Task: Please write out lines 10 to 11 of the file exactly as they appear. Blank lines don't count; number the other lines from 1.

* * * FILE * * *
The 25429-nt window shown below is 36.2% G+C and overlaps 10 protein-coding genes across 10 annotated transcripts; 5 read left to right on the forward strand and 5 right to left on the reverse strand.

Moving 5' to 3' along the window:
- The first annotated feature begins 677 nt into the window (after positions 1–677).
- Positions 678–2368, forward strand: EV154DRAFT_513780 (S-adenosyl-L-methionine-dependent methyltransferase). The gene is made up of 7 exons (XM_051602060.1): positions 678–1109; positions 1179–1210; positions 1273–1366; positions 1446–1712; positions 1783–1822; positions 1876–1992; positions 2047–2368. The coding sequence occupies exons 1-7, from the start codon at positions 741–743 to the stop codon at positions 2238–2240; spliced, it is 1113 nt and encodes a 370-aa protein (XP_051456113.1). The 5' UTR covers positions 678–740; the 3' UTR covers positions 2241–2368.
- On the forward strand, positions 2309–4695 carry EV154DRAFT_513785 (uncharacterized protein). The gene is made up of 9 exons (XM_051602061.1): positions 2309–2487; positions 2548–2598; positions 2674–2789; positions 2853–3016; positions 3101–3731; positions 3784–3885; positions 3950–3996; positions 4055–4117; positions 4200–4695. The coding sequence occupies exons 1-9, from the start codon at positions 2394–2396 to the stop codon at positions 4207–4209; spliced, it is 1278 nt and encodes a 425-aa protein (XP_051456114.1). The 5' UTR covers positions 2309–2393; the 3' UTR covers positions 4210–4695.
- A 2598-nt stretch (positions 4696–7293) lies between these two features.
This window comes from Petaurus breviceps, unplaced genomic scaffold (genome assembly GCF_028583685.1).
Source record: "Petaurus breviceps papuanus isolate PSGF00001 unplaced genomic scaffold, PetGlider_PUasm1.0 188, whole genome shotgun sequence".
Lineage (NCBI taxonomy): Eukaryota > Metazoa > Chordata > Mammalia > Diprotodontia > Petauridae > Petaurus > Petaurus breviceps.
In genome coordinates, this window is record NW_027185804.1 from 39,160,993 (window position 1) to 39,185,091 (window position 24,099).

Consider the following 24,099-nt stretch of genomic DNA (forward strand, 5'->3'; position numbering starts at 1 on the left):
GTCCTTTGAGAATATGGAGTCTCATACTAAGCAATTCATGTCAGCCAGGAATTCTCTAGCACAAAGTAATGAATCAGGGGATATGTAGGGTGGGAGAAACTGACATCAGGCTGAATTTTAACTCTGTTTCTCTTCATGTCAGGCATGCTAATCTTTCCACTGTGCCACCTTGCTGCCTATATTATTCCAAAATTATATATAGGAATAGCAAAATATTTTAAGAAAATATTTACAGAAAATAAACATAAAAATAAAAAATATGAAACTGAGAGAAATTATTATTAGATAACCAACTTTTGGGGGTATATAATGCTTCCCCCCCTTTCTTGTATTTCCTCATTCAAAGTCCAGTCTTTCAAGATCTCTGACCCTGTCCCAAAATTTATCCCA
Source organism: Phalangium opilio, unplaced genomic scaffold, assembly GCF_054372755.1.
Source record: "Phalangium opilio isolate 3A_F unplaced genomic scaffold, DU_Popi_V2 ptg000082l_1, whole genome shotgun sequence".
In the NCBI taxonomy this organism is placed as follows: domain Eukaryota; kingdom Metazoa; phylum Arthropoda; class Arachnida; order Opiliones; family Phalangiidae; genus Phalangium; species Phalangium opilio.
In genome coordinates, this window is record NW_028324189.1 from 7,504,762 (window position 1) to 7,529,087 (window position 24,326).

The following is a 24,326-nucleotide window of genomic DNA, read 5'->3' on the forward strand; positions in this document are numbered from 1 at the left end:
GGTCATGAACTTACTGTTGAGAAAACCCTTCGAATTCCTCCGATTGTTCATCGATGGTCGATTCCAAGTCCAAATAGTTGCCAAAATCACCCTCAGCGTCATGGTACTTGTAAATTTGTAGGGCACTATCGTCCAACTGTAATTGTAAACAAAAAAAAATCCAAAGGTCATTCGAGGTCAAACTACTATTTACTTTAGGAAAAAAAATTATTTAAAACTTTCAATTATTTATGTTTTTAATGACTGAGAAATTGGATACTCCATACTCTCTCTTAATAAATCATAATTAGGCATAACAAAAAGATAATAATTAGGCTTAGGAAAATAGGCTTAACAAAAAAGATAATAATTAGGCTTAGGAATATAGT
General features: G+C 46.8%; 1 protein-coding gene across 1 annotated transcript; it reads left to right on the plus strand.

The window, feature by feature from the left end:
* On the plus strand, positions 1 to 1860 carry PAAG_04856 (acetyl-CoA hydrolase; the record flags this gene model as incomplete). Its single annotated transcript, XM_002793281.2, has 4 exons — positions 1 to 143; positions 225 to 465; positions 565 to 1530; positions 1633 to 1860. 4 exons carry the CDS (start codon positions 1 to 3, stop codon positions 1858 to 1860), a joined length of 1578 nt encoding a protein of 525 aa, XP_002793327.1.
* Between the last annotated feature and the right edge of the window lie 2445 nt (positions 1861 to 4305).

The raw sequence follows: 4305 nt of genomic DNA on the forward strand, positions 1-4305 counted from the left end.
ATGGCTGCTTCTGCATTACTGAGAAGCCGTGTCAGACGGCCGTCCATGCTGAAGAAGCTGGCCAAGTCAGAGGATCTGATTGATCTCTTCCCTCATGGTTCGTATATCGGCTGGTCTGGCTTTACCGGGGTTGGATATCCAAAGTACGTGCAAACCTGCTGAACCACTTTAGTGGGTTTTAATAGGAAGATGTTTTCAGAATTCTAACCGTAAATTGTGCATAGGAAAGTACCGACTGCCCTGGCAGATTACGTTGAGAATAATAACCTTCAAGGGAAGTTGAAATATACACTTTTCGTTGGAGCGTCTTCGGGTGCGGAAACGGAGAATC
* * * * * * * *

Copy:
In genome coordinates, this window is record NW_027185804.1 from 39,160,993 (window position 1) to 39,185,091 (window position 24,099).

Consider the following 24,099-nt stretch of genomic DNA (forward strand, 5'->3'; position numbering starts at 1 on the left):